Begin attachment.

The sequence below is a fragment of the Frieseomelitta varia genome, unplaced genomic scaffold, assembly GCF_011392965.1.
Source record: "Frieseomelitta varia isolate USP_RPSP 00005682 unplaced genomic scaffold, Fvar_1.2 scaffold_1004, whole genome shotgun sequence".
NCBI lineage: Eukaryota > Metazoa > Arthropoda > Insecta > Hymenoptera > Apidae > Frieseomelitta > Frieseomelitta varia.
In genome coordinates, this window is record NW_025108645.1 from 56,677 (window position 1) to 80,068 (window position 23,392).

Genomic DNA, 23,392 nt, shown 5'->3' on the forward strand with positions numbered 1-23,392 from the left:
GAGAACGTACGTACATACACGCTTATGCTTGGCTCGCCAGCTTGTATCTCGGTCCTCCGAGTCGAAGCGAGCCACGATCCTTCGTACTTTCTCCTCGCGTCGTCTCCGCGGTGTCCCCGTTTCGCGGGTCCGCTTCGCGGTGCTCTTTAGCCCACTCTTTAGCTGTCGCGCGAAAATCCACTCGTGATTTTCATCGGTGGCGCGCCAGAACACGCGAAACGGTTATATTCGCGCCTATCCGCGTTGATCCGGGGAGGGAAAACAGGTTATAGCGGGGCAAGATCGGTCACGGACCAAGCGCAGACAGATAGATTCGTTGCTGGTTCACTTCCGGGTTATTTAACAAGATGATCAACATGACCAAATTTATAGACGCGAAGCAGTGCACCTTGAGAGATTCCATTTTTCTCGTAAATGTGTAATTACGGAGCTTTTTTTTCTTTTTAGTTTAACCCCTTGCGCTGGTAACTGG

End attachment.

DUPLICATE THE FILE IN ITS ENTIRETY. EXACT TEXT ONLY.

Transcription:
The sequence below is a fragment of the Frieseomelitta varia genome, unplaced genomic scaffold, assembly GCF_011392965.1.
Source record: "Frieseomelitta varia isolate USP_RPSP 00005682 unplaced genomic scaffold, Fvar_1.2 scaffold_1004, whole genome shotgun sequence".
NCBI lineage: Eukaryota > Metazoa > Arthropoda > Insecta > Hymenoptera > Apidae > Frieseomelitta > Frieseomelitta varia.
In genome coordinates, this window is record NW_025108645.1 from 56,677 (window position 1) to 80,068 (window position 23,392).

Genomic DNA, 23,392 nt, shown 5'->3' on the forward strand with positions numbered 1-23,392 from the left:
GAGAACGTACGTACATACACGCTTATGCTTGGCTCGCCAGCTTGTATCTCGGTCCTCCGAGTCGAAGCGAGCCACGATCCTTCGTACTTTCTCCTCGCGTCGTCTCCGCGGTGTCCCCGTTTCGCGGGTCCGCTTCGCGGTGCTCTTTAGCCCACTCTTTAGCTGTCGCGCGAAAATCCACTCGTGATTTTCATCGGTGGCGCGCCAGAACACGCGAAACGGTTATATTCGCGCCTATCCGCGTTGATCCGGGGAGGGAAAACAGGTTATAGCGGGGCAAGATCGGTCACGGACCAAGCGCAGACAGATAGATTCGTTGCTGGTTCACTTCCGGGTTATTTAACAAGATGATCAACATGACCAAATTTATAGACGCGAAGCAGTGCACCTTGAGAGATTCCATTTTTCTCGTAAATGTGTAATTACGGAGCTTTTTTTTCTTTTTAGTTTAACCCCTTGCGCTGGTAACTGG